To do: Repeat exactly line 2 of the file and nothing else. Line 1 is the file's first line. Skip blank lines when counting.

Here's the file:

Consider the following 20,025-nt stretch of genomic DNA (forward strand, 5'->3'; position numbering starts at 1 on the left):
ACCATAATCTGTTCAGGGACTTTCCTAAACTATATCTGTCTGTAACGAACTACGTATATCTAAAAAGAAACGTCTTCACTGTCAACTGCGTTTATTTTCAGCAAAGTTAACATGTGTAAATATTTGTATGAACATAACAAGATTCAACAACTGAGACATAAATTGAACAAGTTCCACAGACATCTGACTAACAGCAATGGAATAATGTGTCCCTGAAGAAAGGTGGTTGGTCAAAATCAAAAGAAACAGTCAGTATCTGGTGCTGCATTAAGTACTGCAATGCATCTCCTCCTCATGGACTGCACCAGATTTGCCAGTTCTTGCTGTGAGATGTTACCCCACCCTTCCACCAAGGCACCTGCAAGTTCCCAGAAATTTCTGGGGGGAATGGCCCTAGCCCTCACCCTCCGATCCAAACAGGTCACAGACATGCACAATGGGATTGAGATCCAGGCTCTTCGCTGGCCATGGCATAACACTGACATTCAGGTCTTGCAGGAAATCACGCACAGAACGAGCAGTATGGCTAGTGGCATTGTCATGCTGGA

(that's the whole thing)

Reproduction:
ACCATAATCTGTTCAGGGACTTTCCTAAACTATATCTGTCTGTAACGAACTACGTATATCTAAAAAGAAACGTCTTCACTGTCAACTGCGTTTATTTTCAGCAAAGTTAACATGTGTAAATATTTGTATGAACATAACAAGATTCAACAACTGAGACATAAATTGAACAAGTTCCACAGACATCTGACTAACAGCAATGGAATAATGTGTCCCTGAAGAAAGGTGGTTGGTCAAAATCAAAAGAAACAGTCAGTATCTGGTGCTGCATTAAGTACTGCAATGCATCTCCTCCTCATGGACTGCACCAGATTTGCCAGTTCTTGCTGTGAGATGTTACCCCACCCTTCCACCAAGGCACCTGCAAGTTCCCAGAAATTTCTGGGGGGAATGGCCCTAGCCCTCACCCTCCGATCCAAACAGGTCACAGACATGCACAATGGGATTGAGATCCAGGCTCTTCGCTGGCCATGGCATAACACTGACATTCAGGTCTTGCAGGAAATCACGCACAGAACGAGCAGTATGGCTAGTGGCATTGTCATGCTGGA